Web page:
• Good idea vs. God's idea. David looked at his magnificent palace of cedar and thought God would like one too. But we need to realize that whatever we plan on our own, it is tainted by the fact that we are sinners. We cannot conceive what God can do. His plans are always greater than our own, and we need to recognize that fact.
  • Approval by the people of God. Often, to "verify' our thoughts, we will consult with another Christian. If David had asked me, I would have said, "Great idea!" What I should say is, "Have you talked to the Father about this?" Even the most mature of Christians needs the guidance of God. It is condescending on our part to presume that God would approve.

David was actually proposing what would be a fundamental change in the way Israel would worship - though he might not have realized that. David's changes, however, were trivial to the changes God wanted. We see some side notes about worship here:

  • We often say that we don't need a building in which to worship. We say, "I can worship God amidst the trees just as well as in church." As Teddy Roosevelt replied to that, "Yes - but you won't." You need the sense of place.
  • The greatness of God is not confined to the spectacular. Sunsets and starts remind us of his creation, but so should the still, small voice.
Our plans and God's plans
  • Our plans tend to be superficial - "Let's build a temple." God's plans are significant - the Temple was to symbolize that which was to come.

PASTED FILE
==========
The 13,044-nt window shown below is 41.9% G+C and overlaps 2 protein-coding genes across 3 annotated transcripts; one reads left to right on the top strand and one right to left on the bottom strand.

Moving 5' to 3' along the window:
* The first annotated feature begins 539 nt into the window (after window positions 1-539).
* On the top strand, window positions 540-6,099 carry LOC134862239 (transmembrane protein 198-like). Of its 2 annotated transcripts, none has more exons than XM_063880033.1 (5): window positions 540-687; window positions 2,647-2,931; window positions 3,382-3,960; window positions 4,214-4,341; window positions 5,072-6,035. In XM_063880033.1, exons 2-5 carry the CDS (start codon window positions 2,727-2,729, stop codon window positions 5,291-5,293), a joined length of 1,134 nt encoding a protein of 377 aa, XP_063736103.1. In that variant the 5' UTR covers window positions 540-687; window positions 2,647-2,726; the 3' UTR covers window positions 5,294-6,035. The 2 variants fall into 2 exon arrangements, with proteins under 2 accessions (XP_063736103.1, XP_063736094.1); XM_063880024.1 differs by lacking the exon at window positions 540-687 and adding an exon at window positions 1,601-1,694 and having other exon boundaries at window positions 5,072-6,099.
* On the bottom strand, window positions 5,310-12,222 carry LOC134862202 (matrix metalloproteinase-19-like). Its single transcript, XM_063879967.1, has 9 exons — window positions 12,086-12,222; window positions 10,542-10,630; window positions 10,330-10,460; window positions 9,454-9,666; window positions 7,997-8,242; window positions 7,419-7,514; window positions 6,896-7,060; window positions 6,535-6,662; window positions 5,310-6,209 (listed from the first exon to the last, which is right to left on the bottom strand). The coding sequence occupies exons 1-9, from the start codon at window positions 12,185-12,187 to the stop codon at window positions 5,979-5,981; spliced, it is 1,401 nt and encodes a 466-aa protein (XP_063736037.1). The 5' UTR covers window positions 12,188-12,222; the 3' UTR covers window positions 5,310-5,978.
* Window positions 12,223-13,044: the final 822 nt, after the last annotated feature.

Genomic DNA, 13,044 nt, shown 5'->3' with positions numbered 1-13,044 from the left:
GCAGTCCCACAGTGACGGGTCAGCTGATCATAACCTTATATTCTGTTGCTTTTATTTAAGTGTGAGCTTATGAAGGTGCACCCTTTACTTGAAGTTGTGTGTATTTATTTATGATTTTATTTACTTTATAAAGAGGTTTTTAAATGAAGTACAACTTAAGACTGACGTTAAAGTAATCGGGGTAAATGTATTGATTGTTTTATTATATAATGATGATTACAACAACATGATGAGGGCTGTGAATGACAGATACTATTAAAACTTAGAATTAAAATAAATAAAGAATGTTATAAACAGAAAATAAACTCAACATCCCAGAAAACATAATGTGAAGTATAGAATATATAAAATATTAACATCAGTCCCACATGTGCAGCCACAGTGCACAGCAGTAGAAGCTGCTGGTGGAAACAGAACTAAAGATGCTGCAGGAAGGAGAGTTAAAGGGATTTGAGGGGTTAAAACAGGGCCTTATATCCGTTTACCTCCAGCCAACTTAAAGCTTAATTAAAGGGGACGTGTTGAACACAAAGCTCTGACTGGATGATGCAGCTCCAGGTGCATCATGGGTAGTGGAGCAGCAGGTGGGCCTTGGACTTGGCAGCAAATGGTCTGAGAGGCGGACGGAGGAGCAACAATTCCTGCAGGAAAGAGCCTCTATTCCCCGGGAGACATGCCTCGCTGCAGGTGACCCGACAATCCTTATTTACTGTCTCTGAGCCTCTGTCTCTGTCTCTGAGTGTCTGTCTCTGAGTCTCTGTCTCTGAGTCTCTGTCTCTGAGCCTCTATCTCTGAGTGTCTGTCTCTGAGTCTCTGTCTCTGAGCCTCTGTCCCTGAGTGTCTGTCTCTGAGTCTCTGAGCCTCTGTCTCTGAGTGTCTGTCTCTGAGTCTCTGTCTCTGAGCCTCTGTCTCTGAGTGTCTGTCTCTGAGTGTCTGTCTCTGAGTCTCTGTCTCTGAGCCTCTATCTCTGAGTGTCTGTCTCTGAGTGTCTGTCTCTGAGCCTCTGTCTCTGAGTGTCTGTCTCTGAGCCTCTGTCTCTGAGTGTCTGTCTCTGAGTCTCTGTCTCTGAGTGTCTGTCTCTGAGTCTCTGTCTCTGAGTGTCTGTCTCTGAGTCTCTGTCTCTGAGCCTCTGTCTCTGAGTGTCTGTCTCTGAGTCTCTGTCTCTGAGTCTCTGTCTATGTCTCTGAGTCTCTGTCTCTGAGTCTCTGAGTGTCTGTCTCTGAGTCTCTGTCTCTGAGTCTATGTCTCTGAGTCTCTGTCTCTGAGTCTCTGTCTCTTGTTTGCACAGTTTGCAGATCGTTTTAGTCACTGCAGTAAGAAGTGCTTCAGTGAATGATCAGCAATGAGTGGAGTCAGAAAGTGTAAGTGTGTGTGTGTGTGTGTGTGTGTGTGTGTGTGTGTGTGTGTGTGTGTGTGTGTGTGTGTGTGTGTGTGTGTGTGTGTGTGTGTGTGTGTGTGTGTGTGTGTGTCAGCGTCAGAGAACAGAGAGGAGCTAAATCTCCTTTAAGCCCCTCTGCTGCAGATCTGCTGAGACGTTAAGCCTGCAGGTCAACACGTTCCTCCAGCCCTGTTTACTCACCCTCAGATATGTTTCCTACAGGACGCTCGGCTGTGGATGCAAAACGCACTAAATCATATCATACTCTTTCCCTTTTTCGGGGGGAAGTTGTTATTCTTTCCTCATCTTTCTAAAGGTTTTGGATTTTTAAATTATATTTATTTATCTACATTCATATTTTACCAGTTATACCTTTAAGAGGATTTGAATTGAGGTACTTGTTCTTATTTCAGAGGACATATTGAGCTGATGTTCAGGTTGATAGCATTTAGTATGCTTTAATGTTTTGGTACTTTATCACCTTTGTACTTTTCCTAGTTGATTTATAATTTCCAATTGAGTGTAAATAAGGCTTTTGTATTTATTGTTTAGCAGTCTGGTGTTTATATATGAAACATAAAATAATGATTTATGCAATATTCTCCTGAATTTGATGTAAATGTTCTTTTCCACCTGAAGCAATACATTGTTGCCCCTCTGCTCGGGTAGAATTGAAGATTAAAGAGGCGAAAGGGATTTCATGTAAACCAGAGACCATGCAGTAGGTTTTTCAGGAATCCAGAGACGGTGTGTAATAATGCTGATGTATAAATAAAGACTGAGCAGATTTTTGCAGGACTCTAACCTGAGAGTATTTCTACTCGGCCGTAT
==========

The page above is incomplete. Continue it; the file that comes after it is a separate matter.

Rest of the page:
• Our plans tend towards security; God's plans make us trust in him.
  • Our plans are for the temporary - things in our own lifetimes. God plans for eternity, and we may be just a small link in his golden chain.

Considering the difference, it was mighty gracious of God to stop David before he had spent a lot of money on this.

God's plan

The magnificence of what God wanted to do is seen here. In this short passage God reveals two of the most significant developments in the Old Testament.

  • He reveals the Davidic Covenant - his agreement with the house of David that this line of kings would always be the rulers over Israel, and from his line would come the Christ. (That's why those genealogies in the New Testament are so important.)
  • He reveals the plan of the Temple - which symbolically foreshadows the coming kingdom of God.